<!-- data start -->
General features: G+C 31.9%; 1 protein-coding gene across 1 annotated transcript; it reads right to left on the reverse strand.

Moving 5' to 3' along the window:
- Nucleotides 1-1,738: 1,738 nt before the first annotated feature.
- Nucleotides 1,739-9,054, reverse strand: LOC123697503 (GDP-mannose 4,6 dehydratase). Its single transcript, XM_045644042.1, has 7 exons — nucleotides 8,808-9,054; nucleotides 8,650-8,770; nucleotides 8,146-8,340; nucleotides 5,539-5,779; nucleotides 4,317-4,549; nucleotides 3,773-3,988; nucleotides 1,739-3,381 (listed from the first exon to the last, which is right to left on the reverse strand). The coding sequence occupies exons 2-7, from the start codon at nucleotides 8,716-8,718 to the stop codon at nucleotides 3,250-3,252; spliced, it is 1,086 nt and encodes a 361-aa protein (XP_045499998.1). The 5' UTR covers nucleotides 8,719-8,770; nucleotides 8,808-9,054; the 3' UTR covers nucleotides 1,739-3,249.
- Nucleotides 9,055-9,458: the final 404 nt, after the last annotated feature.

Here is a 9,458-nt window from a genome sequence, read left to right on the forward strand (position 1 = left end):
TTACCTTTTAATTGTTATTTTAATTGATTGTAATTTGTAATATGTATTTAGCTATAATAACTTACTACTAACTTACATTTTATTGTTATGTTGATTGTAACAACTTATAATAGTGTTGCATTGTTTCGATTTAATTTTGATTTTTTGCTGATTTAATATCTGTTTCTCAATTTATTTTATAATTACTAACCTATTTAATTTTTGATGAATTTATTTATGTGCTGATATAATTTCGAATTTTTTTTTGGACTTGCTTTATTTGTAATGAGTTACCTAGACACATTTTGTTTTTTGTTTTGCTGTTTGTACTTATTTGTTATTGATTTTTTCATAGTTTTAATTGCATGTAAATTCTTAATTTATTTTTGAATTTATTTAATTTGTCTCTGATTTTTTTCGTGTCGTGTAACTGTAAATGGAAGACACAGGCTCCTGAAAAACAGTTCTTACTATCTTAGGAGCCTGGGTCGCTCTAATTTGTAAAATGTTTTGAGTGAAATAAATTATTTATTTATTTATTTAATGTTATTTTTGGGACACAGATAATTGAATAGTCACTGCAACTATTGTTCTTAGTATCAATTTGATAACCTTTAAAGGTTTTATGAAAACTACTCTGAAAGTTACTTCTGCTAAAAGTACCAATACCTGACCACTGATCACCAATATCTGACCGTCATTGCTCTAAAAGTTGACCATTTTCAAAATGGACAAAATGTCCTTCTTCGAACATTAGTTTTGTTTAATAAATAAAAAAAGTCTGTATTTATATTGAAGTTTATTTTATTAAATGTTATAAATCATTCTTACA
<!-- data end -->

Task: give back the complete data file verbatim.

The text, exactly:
General features: G+C 31.9%; 1 protein-coding gene across 1 annotated transcript; it reads right to left on the reverse strand.

Moving 5' to 3' along the window:
- Nucleotides 1-1,738: 1,738 nt before the first annotated feature.
- Nucleotides 1,739-9,054, reverse strand: LOC123697503 (GDP-mannose 4,6 dehydratase). Its single transcript, XM_045644042.1, has 7 exons — nucleotides 8,808-9,054; nucleotides 8,650-8,770; nucleotides 8,146-8,340; nucleotides 5,539-5,779; nucleotides 4,317-4,549; nucleotides 3,773-3,988; nucleotides 1,739-3,381 (listed from the first exon to the last, which is right to left on the reverse strand). The coding sequence occupies exons 2-7, from the start codon at nucleotides 8,716-8,718 to the stop codon at nucleotides 3,250-3,252; spliced, it is 1,086 nt and encodes a 361-aa protein (XP_045499998.1). The 5' UTR covers nucleotides 8,719-8,770; nucleotides 8,808-9,054; the 3' UTR covers nucleotides 1,739-3,249.
- Nucleotides 9,055-9,458: the final 404 nt, after the last annotated feature.

Here is a 9,458-nt window from a genome sequence, read left to right on the forward strand (position 1 = left end):
TTACCTTTTAATTGTTATTTTAATTGATTGTAATTTGTAATATGTATTTAGCTATAATAACTTACTACTAACTTACATTTTATTGTTATGTTGATTGTAACAACTTATAATAGTGTTGCATTGTTTCGATTTAATTTTGATTTTTTGCTGATTTAATATCTGTTTCTCAATTTATTTTATAATTACTAACCTATTTAATTTTTGATGAATTTATTTATGTGCTGATATAATTTCGAATTTTTTTTTGGACTTGCTTTATTTGTAATGAGTTACCTAGACACATTTTGTTTTTTGTTTTGCTGTTTGTACTTATTTGTTATTGATTTTTTCATAGTTTTAATTGCATGTAAATTCTTAATTTATTTTTGAATTTATTTAATTTGTCTCTGATTTTTTTCGTGTCGTGTAACTGTAAATGGAAGACACAGGCTCCTGAAAAACAGTTCTTACTATCTTAGGAGCCTGGGTCGCTCTAATTTGTAAAATGTTTTGAGTGAAATAAATTATTTATTTATTTATTTAATGTTATTTTTGGGACACAGATAATTGAATAGTCACTGCAACTATTGTTCTTAGTATCAATTTGATAACCTTTAAAGGTTTTATGAAAACTACTCTGAAAGTTACTTCTGCTAAAAGTACCAATACCTGACCACTGATCACCAATATCTGACCGTCATTGCTCTAAAAGTTGACCATTTTCAAAATGGACAAAATGTCCTTCTTCGAACATTAGTTTTGTTTAATAAATAAAAAAAGTCTGTATTTATATTGAAGTTTATTTTATTAAATGTTATAAATCATTCTTACA